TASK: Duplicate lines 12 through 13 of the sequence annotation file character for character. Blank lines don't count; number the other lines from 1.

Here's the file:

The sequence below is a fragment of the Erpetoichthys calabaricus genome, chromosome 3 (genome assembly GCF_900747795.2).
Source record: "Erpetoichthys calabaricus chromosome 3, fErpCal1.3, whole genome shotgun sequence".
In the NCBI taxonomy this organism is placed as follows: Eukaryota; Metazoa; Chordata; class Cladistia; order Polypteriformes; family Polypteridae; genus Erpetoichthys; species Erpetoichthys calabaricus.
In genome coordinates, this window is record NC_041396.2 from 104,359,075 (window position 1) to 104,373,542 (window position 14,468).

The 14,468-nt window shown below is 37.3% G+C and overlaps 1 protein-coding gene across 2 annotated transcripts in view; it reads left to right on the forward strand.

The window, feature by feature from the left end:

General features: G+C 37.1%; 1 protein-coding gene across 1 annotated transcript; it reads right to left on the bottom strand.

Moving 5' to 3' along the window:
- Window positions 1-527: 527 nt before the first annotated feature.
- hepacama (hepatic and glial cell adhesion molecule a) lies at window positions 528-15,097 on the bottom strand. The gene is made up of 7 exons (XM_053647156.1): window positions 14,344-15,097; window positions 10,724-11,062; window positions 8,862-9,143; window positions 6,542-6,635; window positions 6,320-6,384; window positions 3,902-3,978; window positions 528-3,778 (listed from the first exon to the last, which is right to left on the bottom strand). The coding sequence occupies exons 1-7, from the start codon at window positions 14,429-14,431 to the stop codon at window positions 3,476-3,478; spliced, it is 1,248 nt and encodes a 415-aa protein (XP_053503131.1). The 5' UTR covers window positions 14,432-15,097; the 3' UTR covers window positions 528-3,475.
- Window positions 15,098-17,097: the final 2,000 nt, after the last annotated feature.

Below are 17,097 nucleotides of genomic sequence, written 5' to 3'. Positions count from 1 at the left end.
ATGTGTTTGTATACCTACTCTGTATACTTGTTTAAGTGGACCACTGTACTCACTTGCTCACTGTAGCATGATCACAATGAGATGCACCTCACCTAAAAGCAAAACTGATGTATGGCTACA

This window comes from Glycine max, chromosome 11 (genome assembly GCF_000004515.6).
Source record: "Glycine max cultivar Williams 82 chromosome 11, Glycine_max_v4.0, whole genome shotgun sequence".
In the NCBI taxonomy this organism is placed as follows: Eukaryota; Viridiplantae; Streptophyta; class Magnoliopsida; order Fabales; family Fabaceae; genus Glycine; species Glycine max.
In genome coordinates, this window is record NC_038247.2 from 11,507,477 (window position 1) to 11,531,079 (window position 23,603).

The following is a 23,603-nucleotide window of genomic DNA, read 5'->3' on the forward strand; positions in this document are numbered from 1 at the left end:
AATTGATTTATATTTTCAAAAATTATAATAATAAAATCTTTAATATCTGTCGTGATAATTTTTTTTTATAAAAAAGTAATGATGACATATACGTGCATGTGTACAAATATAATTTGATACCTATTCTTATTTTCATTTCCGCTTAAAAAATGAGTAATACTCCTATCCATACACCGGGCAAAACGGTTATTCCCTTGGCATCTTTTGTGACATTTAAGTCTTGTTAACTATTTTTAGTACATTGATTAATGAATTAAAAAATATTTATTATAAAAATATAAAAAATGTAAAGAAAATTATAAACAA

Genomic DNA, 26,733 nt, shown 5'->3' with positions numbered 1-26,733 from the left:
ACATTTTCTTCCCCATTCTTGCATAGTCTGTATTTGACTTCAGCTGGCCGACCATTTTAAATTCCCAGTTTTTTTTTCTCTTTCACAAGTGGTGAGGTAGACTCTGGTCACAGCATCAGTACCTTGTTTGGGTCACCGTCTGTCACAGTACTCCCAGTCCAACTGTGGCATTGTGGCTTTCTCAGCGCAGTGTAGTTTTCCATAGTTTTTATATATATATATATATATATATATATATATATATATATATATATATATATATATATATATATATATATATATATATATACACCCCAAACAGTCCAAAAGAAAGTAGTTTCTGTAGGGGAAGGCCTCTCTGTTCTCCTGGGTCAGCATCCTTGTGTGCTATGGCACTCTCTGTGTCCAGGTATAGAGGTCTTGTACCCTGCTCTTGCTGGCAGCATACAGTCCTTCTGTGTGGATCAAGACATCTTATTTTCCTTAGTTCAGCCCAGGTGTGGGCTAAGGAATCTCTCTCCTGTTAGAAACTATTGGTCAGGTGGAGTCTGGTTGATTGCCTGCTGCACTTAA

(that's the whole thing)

Below are 17,097 nucleotides of genomic sequence, written 5' to 3'. Positions count from 1 at the left end.
ATGTGTTTGTATACCTACTCTGTATACTTGTTTAAGTGGACCACTGTACTCACTTGCTCACTGTAGCATGATCACAATGAGATGCACCTCACCTAAAAGCAAAACTGATGTATGGCTACA